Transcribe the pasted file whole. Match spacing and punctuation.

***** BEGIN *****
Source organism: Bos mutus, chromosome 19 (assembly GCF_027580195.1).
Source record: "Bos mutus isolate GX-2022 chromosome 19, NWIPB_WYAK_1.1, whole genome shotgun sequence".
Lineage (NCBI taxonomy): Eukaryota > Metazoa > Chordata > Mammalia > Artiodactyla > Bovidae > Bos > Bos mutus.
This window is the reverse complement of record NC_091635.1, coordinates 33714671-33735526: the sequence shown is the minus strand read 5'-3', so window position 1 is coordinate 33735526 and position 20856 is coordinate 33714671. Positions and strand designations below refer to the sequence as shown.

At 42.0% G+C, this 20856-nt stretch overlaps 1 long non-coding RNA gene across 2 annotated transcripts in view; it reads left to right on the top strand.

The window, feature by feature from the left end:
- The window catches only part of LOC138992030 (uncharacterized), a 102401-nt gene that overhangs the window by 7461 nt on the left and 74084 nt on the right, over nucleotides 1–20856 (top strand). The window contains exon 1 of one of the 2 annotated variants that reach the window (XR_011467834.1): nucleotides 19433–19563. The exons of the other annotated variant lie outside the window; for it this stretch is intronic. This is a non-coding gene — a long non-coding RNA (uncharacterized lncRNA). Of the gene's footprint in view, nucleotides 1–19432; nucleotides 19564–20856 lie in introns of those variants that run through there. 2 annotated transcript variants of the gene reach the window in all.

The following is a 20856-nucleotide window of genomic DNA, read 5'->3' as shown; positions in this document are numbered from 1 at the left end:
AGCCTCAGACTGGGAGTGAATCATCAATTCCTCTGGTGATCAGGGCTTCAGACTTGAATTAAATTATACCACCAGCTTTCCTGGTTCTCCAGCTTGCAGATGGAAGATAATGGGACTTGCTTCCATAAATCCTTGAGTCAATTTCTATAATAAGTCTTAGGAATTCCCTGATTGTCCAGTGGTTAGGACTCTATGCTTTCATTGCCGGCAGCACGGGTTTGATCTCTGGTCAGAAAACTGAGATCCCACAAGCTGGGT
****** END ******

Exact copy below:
Source organism: Bos mutus, chromosome 19 (assembly GCF_027580195.1).
Source record: "Bos mutus isolate GX-2022 chromosome 19, NWIPB_WYAK_1.1, whole genome shotgun sequence".
Lineage (NCBI taxonomy): Eukaryota > Metazoa > Chordata > Mammalia > Artiodactyla > Bovidae > Bos > Bos mutus.
This window is the reverse complement of record NC_091635.1, coordinates 33714671-33735526: the sequence shown is the minus strand read 5'-3', so window position 1 is coordinate 33735526 and position 20856 is coordinate 33714671. Positions and strand designations below refer to the sequence as shown.

At 42.0% G+C, this 20856-nt stretch overlaps 1 long non-coding RNA gene across 2 annotated transcripts in view; it reads left to right on the top strand.

The window, feature by feature from the left end:
- The window catches only part of LOC138992030 (uncharacterized), a 102401-nt gene that overhangs the window by 7461 nt on the left and 74084 nt on the right, over nucleotides 1–20856 (top strand). The window contains exon 1 of one of the 2 annotated variants that reach the window (XR_011467834.1): nucleotides 19433–19563. The exons of the other annotated variant lie outside the window; for it this stretch is intronic. This is a non-coding gene — a long non-coding RNA (uncharacterized lncRNA). Of the gene's footprint in view, nucleotides 1–19432; nucleotides 19564–20856 lie in introns of those variants that run through there. 2 annotated transcript variants of the gene reach the window in all.

The following is a 20856-nucleotide window of genomic DNA, read 5'->3' as shown; positions in this document are numbered from 1 at the left end:
AGCCTCAGACTGGGAGTGAATCATCAATTCCTCTGGTGATCAGGGCTTCAGACTTGAATTAAATTATACCACCAGCTTTCCTGGTTCTCCAGCTTGCAGATGGAAGATAATGGGACTTGCTTCCATAAATCCTTGAGTCAATTTCTATAATAAGTCTTAGGAATTCCCTGATTGTCCAGTGGTTAGGACTCTATGCTTTCATTGCCGGCAGCACGGGTTTGATCTCTGGTCAGAAAACTGAGATCCCACAAGCTGGGT